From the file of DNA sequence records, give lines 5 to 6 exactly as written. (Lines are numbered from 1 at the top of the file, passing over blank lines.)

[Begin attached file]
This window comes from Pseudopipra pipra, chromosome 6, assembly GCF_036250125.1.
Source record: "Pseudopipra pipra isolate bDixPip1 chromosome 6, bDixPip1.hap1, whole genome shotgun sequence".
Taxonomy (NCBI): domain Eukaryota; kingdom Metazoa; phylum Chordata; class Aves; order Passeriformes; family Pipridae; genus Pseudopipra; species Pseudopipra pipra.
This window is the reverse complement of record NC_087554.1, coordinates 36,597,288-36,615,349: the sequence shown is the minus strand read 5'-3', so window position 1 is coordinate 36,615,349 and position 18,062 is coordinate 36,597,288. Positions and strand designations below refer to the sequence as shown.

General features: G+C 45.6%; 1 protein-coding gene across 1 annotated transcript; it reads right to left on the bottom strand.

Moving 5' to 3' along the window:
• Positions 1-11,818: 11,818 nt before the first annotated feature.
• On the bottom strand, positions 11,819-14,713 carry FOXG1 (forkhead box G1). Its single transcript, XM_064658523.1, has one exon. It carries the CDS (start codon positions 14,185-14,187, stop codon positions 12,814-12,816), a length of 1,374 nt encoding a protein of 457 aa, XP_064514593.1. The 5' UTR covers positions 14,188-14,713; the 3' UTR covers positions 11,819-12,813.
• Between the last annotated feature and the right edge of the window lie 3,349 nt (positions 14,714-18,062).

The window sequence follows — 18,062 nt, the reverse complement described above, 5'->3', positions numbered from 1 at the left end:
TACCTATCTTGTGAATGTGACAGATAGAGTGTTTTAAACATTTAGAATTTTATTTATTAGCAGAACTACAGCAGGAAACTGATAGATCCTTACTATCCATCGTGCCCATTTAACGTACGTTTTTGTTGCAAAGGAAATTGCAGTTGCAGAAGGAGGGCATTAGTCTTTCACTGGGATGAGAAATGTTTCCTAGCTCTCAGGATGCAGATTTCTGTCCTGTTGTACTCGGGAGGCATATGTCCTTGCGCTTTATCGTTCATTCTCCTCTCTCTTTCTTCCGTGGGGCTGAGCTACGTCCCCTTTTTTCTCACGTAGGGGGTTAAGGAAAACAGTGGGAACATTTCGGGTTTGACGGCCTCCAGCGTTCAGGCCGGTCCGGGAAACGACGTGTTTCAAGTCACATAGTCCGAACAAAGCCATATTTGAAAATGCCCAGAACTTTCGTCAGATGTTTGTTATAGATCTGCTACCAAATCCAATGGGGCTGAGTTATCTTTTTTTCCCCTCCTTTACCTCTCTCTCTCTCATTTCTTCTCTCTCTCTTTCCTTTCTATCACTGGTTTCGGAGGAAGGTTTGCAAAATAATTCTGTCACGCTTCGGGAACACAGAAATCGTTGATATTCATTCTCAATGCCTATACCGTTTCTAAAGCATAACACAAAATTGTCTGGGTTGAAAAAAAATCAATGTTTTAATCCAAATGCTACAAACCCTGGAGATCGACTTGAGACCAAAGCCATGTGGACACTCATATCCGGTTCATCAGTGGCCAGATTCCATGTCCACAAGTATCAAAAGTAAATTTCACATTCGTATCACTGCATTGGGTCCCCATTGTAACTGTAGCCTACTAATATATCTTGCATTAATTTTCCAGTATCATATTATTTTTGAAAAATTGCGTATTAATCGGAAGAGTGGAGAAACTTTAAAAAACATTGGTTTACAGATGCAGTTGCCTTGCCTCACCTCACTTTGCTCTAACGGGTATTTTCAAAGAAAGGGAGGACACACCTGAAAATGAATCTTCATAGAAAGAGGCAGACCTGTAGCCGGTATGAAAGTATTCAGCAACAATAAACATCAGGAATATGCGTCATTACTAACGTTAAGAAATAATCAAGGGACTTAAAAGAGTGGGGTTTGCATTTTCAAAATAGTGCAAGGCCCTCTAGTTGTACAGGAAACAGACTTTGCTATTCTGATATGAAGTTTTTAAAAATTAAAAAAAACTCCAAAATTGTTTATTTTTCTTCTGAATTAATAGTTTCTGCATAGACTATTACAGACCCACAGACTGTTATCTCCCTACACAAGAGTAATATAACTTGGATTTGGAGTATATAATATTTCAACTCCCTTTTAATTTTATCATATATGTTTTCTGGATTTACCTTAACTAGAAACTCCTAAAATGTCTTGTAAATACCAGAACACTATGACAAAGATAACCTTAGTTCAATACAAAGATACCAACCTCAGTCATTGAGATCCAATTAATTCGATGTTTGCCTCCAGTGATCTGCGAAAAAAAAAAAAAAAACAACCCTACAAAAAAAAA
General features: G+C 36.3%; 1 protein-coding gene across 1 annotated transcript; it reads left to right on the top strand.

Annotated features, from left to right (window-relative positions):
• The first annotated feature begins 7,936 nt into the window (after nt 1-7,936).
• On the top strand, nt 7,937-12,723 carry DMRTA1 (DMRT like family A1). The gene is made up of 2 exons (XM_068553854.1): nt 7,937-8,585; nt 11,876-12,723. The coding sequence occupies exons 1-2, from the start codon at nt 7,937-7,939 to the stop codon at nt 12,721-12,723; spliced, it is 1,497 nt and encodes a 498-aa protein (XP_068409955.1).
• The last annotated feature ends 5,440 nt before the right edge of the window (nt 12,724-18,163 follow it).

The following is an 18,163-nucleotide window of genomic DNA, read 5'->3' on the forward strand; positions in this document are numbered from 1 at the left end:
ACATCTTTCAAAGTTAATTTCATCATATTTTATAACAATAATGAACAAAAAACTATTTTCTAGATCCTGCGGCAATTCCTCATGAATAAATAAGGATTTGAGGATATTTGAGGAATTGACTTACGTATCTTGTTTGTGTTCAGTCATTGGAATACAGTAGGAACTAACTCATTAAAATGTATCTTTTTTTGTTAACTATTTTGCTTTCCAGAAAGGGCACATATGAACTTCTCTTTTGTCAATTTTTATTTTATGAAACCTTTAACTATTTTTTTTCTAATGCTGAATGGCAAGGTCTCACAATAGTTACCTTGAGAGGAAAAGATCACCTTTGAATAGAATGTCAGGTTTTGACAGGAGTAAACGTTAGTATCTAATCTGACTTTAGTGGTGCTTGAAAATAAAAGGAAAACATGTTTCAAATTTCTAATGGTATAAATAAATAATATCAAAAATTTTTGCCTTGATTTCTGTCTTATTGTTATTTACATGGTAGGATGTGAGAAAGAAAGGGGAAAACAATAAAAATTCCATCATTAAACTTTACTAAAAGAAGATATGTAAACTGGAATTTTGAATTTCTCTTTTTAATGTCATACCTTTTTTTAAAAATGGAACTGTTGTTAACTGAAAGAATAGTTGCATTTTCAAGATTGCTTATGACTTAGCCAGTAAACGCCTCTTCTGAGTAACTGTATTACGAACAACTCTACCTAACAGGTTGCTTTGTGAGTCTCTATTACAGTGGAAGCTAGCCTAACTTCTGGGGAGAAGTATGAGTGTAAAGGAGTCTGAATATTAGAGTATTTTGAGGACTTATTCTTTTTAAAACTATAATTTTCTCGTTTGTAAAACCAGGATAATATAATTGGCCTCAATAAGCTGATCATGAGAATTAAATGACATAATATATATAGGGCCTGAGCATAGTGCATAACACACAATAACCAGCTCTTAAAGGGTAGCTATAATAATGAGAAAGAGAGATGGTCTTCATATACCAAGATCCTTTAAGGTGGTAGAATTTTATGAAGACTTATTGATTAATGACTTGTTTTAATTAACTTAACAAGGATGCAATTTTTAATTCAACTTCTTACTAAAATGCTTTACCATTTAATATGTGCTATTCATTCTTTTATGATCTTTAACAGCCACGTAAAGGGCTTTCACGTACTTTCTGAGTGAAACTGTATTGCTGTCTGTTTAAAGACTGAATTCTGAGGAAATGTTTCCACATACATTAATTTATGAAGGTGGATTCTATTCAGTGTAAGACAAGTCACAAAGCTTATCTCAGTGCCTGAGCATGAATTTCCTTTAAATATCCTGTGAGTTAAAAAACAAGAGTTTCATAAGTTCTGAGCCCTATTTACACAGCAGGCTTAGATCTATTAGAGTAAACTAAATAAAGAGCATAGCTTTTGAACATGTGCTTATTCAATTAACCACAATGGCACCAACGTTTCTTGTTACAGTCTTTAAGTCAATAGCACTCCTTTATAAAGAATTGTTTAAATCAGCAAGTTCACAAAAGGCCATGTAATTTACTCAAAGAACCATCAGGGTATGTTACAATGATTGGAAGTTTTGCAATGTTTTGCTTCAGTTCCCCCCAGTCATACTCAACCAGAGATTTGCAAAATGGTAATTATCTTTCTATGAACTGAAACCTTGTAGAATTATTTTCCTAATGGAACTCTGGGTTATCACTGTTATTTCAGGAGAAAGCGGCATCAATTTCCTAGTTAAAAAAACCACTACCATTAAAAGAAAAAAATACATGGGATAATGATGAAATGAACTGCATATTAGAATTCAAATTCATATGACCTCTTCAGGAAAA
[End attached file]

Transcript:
General features: G+C 45.6%; 1 protein-coding gene across 1 annotated transcript; it reads right to left on the bottom strand.

Moving 5' to 3' along the window: